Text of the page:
The International Federation of Journalists (IFJ) and its affiliate Nepal Press Union (NPU) have strongly condemned new provisions to the Media Council Act that will further tighten the state’s creeping control over the media. Nepal’s Ministry of Communication and Information Technology registered the Bill to Amend and Integrate the Media Council Act that would have far-reaching implications for the national media.
Media protection groups have called on the government to consult media stakeholders and revise the changes. The new provisions risk turning the free press into a mouthpiece of the government, and has been made with an aim to censor the media, not promote ethical journalism, they said.
The move is seen as the latest attempt to gag the press in installments, and under it media houses can be fined up to Rs1 million for publishing content in violation of media code of ethics. Under section 18, any media outlet, publishers, editors and/or journalists can be penalised up to Rs1 million for publishing content found to tarnish the dignity or reputation of an individual. The bill also allows for any individual to file a complaint against journalists even if they are not personally affected by the content.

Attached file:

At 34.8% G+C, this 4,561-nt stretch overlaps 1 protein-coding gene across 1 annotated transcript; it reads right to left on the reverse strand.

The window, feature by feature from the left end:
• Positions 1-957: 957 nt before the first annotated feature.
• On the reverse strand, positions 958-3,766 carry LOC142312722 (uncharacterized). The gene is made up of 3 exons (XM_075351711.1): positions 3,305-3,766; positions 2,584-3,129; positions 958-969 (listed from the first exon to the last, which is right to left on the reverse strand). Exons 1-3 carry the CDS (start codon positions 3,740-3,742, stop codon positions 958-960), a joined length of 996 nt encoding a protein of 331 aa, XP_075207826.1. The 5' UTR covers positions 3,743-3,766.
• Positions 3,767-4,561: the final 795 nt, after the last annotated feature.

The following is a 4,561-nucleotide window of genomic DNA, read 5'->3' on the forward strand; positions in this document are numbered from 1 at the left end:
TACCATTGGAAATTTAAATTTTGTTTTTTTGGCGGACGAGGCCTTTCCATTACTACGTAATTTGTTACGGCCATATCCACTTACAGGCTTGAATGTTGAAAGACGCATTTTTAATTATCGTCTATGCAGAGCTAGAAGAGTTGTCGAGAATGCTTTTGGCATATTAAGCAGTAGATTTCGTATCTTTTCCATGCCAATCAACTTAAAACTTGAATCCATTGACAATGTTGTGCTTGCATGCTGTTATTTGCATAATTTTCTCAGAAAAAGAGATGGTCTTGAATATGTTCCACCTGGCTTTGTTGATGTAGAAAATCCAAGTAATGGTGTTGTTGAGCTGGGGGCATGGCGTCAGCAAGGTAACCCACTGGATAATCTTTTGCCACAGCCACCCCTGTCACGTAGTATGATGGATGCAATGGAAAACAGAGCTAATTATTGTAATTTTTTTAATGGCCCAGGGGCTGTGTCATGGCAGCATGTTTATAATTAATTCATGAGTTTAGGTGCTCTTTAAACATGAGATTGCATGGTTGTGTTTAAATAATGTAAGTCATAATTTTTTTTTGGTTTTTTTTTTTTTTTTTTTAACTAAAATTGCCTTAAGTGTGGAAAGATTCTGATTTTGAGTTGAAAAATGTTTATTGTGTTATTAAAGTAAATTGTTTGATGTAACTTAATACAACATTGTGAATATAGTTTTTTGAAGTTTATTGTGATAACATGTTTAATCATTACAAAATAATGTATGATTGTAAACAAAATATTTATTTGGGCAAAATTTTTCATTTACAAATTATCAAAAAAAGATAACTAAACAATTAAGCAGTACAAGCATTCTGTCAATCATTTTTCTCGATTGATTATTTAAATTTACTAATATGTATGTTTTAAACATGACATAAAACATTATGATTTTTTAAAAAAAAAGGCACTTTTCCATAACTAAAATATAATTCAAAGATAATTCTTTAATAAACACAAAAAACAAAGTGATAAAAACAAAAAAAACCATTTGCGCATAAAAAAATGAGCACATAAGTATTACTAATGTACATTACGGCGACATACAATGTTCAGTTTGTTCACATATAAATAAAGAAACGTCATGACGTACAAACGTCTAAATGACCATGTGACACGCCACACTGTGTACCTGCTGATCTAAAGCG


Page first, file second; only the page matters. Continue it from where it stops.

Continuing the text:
If passed, the bill proposes a structure for keeping the Media Council under the government’s purview and restrict the freedom of expression and jeopardise independence of watchdog media in Nepal.
‘The harsh provisions proposed in this bill will have wide reaching implications for press freedom in Nepal. The media cannot operate in an environment of fear and intimidation, which would be created by many of these proposed changes,’ said the IFJ in its press release. “We call on the Nepali government to conduct consultations with media stakeholders and revise the provisions immediately.”
The new provision is latest in a slew of recent moves by the Nepal Communist Party aimed at muzzling the media and comes close on the heels of Reporters Without Borders’ annual Press Freedom Index which saw Nepal drop six spots to 106 this year.
First there was the Civil and Penal Codes that criminalised photography and cartoons that ridiculed politicians. Then the Privacy Bill put official documents out of journalists’ reach. Journalists have been arrested for violating the codes and citizens have been threatened for their social media posts condemning the government’s attempt to restrict freedom of expression.